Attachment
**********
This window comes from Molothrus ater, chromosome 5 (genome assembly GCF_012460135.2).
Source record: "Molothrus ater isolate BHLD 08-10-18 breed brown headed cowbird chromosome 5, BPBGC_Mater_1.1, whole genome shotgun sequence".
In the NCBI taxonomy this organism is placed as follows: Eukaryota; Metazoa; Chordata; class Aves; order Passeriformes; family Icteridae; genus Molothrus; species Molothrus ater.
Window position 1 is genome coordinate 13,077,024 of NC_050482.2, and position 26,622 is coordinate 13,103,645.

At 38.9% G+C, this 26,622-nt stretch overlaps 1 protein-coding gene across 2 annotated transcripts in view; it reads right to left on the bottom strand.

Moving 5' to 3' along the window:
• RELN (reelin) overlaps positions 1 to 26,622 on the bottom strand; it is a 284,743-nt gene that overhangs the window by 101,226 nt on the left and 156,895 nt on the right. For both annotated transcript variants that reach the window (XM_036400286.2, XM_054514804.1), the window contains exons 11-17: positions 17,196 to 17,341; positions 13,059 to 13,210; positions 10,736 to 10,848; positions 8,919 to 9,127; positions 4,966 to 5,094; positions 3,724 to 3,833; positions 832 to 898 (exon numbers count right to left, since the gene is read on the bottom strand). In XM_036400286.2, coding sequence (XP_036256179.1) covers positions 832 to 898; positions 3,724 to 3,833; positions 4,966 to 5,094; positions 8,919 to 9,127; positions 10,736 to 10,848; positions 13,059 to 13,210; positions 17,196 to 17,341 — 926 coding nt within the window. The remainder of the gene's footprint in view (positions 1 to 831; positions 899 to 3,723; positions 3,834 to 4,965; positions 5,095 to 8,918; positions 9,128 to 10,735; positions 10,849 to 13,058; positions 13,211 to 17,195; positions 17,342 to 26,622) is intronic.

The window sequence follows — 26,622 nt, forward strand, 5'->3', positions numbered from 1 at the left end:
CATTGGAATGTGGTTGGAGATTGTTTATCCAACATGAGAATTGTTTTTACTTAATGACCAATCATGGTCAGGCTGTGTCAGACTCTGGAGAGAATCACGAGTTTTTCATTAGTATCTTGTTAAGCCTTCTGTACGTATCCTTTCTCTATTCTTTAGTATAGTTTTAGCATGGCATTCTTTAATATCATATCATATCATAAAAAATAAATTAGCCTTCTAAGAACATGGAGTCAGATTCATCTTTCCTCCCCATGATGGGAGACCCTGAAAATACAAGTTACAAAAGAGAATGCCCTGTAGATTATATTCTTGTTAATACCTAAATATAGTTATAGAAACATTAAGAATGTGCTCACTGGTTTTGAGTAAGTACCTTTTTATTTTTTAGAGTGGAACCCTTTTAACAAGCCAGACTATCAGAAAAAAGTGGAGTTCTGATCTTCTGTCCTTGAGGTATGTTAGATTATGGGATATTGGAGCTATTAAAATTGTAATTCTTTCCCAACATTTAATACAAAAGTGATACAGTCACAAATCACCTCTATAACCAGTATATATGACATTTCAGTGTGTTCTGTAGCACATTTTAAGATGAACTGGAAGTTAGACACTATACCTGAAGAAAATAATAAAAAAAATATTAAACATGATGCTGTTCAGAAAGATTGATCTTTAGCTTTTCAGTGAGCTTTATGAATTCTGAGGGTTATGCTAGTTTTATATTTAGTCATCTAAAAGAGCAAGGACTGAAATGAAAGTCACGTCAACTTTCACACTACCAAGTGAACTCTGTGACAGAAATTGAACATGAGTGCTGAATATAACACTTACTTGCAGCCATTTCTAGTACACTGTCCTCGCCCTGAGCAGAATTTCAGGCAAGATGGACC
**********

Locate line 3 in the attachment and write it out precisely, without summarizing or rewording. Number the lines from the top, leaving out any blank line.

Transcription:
In the NCBI taxonomy this organism is placed as follows: Eukaryota; Metazoa; Chordata; class Aves; order Passeriformes; family Icteridae; genus Molothrus; species Molothrus ater.